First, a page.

Thursday, December 3, 2009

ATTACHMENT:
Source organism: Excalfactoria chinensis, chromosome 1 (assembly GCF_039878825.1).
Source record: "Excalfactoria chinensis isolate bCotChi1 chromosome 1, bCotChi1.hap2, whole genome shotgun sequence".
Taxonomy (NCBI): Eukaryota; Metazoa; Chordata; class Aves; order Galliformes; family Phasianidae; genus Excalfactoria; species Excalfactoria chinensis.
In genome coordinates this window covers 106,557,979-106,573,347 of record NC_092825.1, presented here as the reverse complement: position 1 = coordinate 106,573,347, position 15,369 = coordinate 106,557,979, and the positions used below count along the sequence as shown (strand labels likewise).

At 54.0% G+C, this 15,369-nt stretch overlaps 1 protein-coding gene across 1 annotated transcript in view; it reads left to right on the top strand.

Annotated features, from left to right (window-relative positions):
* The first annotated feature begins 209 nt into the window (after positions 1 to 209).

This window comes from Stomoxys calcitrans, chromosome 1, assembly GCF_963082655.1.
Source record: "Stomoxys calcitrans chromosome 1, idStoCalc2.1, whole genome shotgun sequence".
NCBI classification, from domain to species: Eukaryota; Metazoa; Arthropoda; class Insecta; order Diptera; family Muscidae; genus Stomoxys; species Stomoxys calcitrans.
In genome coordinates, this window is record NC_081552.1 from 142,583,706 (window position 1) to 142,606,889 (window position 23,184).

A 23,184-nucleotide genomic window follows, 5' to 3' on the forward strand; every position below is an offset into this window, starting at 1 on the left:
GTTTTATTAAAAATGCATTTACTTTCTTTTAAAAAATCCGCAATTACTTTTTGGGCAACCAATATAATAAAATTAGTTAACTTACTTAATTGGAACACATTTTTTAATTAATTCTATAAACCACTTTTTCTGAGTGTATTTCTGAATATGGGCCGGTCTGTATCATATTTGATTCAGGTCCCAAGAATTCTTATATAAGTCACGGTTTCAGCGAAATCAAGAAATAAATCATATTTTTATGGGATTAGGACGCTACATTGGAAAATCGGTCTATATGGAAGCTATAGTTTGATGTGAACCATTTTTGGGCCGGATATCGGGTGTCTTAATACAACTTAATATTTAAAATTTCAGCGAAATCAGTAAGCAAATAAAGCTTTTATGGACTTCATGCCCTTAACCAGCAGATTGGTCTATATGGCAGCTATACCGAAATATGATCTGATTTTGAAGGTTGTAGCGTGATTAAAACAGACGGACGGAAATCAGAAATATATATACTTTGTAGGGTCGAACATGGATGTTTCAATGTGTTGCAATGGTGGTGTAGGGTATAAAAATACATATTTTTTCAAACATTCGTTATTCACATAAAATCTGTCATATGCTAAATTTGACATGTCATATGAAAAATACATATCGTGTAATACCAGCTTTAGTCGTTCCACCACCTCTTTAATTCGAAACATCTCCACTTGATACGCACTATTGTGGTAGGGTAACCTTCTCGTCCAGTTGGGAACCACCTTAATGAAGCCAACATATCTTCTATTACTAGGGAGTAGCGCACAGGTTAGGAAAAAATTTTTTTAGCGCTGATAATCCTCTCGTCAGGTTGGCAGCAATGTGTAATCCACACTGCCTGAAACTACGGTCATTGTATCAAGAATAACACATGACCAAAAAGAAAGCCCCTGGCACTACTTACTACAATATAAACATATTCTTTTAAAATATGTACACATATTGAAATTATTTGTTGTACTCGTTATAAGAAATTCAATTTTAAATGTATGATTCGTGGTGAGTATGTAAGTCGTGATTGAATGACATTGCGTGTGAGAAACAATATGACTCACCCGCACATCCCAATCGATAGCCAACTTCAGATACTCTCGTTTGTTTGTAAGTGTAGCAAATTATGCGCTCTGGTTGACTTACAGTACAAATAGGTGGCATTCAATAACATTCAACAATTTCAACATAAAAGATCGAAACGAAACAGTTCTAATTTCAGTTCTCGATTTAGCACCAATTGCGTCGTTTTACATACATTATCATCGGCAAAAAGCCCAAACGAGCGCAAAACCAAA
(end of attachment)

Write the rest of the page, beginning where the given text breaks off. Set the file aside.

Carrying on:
If the state can legitimately criminalize only actions that cause or risk harm, and if it respects the fact that an actor who sets out to commit a crime can always change his mind until he takes the last step, we are apt to end up with a law of attempts in which an attempt is a crime only when the actor has taken the last step, or come very close to taking it. Our dominant theories of attempt, objectivism and subjectivism, do indeed end up with such a narrow law of attempts. In contrast to these theories, I suggest that an actor who chooses to form the intent to commit a crime, who chooses to resolve to commit that crime, and who chooses to take a step in furtherance of that intention is akin to a traitor. He has chosen to obey a self-made law antithetical to the law claiming his allegiance, and the state should in principle be permitted to punish him, as it should any traitor.